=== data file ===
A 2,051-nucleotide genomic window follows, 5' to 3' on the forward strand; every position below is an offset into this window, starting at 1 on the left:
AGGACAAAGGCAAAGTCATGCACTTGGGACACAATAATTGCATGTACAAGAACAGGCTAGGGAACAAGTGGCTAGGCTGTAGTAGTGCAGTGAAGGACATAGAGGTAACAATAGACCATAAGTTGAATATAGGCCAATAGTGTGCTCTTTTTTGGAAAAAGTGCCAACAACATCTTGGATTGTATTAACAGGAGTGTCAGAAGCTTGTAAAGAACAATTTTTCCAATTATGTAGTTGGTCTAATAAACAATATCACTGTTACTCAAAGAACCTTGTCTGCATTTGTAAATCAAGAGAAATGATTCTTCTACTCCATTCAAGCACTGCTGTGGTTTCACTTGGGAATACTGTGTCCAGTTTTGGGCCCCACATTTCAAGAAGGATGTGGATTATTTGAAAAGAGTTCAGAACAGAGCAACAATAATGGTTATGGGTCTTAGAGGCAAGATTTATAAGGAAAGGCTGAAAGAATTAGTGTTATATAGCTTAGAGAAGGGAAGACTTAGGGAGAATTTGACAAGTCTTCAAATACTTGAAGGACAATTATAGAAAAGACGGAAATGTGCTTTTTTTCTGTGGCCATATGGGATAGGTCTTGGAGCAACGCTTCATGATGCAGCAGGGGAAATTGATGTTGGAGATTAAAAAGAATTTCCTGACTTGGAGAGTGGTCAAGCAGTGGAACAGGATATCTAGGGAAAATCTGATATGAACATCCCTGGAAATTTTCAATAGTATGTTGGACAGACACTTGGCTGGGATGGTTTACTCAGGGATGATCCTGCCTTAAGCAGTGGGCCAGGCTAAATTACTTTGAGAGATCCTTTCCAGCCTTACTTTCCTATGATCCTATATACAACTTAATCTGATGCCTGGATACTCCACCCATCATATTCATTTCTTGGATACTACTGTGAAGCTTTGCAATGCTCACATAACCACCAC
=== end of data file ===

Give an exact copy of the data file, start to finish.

A 2,051-nucleotide genomic window follows, 5' to 3' on the forward strand; every position below is an offset into this window, starting at 1 on the left:
AGGACAAAGGCAAAGTCATGCACTTGGGACACAATAATTGCATGTACAAGAACAGGCTAGGGAACAAGTGGCTAGGCTGTAGTAGTGCAGTGAAGGACATAGAGGTAACAATAGACCATAAGTTGAATATAGGCCAATAGTGTGCTCTTTTTTGGAAAAAGTGCCAACAACATCTTGGATTGTATTAACAGGAGTGTCAGAAGCTTGTAAAGAACAATTTTTCCAATTATGTAGTTGGTCTAATAAACAATATCACTGTTACTCAAAGAACCTTGTCTGCATTTGTAAATCAAGAGAAATGATTCTTCTACTCCATTCAAGCACTGCTGTGGTTTCACTTGGGAATACTGTGTCCAGTTTTGGGCCCCACATTTCAAGAAGGATGTGGATTATTTGAAAAGAGTTCAGAACAGAGCAACAATAATGGTTATGGGTCTTAGAGGCAAGATTTATAAGGAAAGGCTGAAAGAATTAGTGTTATATAGCTTAGAGAAGGGAAGACTTAGGGAGAATTTGACAAGTCTTCAAATACTTGAAGGACAATTATAGAAAAGACGGAAATGTGCTTTTTTTCTGTGGCCATATGGGATAGGTCTTGGAGCAACGCTTCATGATGCAGCAGGGGAAATTGATGTTGGAGATTAAAAAGAATTTCCTGACTTGGAGAGTGGTCAAGCAGTGGAACAGGATATCTAGGGAAAATCTGATATGAACATCCCTGGAAATTTTCAATAGTATGTTGGACAGACACTTGGCTGGGATGGTTTACTCAGGGATGATCCTGCCTTAAGCAGTGGGCCAGGCTAAATTACTTTGAGAGATCCTTTCCAGCCTTACTTTCCTATGATCCTATATACAACTTAATCTGATGCCTGGATACTCCACCCATCATATTCATTTCTTGGATACTACTGTGAAGCTTTGCAATGCTCACATAACCACCAC